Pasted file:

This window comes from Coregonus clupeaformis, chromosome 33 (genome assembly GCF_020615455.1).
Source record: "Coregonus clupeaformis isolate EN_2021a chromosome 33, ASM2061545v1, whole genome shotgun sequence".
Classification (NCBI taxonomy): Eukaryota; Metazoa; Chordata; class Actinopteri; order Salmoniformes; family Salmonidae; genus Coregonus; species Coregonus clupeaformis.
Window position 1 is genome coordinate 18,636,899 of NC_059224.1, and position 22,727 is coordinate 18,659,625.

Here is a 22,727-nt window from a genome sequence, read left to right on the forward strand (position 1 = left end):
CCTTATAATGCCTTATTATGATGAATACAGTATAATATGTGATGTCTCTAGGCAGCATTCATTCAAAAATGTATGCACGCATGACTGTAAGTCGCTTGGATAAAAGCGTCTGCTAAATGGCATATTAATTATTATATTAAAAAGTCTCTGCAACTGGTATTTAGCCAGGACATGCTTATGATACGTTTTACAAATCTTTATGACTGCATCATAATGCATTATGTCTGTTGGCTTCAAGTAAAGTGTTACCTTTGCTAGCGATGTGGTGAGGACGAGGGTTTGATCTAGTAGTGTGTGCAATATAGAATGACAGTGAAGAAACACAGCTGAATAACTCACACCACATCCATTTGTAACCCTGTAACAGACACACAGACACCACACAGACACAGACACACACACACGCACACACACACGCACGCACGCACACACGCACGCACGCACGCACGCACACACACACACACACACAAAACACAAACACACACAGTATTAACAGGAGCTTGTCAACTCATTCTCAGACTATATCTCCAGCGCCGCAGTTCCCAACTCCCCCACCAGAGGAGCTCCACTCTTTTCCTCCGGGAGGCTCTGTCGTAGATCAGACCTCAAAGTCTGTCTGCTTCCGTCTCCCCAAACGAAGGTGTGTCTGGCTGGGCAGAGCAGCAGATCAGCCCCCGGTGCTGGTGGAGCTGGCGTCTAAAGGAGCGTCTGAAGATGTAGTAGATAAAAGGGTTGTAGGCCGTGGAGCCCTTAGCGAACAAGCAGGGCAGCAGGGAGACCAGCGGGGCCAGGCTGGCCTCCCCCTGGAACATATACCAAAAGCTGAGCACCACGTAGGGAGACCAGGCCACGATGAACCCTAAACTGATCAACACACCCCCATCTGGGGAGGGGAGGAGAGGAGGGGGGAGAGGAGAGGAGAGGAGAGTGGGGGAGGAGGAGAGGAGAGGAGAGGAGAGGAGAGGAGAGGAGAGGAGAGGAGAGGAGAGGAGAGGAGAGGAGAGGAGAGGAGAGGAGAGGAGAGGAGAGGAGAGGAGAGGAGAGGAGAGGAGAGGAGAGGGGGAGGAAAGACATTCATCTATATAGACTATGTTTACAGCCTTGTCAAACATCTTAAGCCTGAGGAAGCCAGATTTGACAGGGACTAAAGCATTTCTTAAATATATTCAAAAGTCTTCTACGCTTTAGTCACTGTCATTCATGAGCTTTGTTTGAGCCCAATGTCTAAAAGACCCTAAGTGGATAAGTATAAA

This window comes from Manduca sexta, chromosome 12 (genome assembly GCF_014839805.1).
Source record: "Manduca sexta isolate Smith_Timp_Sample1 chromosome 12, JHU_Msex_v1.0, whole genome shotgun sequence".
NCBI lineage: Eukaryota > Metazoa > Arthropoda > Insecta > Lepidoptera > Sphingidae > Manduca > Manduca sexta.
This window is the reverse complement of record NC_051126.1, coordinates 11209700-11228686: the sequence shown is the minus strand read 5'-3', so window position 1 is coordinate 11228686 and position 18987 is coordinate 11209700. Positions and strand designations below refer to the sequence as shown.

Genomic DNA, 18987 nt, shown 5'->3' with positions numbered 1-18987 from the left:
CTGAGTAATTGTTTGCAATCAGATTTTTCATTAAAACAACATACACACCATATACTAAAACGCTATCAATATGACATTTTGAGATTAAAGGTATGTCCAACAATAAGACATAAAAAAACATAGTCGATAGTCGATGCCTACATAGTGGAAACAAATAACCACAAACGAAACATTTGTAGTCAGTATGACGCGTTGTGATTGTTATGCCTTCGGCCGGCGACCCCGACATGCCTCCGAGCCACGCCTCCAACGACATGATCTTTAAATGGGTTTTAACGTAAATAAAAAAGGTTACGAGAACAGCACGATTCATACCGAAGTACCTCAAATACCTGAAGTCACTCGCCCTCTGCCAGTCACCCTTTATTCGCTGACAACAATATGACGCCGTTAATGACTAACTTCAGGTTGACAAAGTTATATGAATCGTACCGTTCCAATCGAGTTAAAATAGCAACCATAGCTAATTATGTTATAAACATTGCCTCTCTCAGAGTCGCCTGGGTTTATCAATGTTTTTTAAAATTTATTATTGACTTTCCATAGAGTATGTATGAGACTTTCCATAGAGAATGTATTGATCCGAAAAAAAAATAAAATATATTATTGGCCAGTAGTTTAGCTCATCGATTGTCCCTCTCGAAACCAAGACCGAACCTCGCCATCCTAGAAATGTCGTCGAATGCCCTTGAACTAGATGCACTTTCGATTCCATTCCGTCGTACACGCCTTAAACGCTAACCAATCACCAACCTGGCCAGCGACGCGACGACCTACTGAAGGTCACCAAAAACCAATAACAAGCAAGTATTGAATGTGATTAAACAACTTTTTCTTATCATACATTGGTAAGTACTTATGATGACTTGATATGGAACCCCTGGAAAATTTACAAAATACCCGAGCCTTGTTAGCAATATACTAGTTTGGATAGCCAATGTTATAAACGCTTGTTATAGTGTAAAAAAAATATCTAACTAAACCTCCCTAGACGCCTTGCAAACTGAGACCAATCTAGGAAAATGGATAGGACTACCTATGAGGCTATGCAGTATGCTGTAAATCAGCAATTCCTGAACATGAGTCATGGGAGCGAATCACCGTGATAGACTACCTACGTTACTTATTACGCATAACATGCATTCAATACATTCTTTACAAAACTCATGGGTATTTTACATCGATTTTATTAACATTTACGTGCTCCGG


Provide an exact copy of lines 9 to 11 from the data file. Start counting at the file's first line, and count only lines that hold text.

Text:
NCBI lineage: Eukaryota > Metazoa > Arthropoda > Insecta > Lepidoptera > Sphingidae > Manduca > Manduca sexta.
This window is the reverse complement of record NC_051126.1, coordinates 11209700-11228686: the sequence shown is the minus strand read 5'-3', so window position 1 is coordinate 11228686 and position 18987 is coordinate 11209700. Positions and strand designations below refer to the sequence as shown.

Genomic DNA, 18987 nt, shown 5'->3' with positions numbered 1-18987 from the left: